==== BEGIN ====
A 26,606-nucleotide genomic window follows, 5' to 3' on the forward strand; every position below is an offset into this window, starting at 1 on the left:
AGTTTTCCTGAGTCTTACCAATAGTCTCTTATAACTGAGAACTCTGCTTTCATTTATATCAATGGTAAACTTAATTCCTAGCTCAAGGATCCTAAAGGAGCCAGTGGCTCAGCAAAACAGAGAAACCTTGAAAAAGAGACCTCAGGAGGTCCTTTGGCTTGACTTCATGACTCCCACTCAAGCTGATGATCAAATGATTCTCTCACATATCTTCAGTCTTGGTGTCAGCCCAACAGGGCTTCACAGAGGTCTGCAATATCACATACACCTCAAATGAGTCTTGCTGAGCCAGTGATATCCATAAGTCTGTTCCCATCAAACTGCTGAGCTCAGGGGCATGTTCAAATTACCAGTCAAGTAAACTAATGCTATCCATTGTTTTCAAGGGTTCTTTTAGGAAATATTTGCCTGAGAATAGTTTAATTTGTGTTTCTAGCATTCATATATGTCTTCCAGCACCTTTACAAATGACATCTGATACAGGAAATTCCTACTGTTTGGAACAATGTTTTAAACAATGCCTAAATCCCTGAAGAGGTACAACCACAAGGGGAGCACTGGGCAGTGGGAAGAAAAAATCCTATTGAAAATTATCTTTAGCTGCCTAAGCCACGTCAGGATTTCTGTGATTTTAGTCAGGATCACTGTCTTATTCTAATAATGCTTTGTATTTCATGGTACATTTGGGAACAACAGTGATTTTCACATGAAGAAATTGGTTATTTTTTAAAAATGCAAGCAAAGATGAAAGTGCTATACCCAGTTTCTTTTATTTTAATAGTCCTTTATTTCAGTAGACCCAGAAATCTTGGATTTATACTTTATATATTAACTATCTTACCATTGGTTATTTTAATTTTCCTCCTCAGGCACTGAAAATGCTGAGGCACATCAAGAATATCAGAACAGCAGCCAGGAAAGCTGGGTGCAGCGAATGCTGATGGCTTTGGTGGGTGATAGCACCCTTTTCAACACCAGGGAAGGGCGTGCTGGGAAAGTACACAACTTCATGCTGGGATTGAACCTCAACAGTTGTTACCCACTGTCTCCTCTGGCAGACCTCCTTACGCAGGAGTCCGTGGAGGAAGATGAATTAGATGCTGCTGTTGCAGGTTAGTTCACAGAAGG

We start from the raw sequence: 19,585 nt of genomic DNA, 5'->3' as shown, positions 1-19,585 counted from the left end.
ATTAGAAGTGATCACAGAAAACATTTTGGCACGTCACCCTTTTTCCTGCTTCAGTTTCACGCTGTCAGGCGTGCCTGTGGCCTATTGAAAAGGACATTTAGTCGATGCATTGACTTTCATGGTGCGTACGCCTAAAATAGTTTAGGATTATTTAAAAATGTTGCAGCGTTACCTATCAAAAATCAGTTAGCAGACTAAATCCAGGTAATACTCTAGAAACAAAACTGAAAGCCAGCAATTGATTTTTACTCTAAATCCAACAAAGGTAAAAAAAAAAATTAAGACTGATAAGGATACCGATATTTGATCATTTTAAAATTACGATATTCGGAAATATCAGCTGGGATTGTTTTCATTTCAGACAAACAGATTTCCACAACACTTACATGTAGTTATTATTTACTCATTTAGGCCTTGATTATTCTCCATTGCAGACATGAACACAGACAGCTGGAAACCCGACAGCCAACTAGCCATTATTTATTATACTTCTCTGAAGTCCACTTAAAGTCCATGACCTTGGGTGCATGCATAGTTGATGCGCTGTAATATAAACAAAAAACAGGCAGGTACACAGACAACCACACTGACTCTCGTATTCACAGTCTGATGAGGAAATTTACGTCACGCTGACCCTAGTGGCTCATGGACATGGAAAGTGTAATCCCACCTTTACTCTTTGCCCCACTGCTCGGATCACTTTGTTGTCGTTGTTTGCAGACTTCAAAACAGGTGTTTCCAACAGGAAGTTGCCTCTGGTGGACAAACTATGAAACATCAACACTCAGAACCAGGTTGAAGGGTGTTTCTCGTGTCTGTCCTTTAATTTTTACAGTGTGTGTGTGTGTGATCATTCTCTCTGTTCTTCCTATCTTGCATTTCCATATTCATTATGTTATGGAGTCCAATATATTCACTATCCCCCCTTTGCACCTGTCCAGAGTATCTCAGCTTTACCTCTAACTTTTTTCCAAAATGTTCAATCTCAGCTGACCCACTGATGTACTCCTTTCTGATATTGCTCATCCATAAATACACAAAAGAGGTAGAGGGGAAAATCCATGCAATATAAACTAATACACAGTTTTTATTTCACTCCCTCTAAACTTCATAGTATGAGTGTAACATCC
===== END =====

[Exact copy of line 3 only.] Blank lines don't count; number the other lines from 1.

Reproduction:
We start from the raw sequence: 19,585 nt of genomic DNA, 5'->3' as shown, positions 1-19,585 counted from the left end.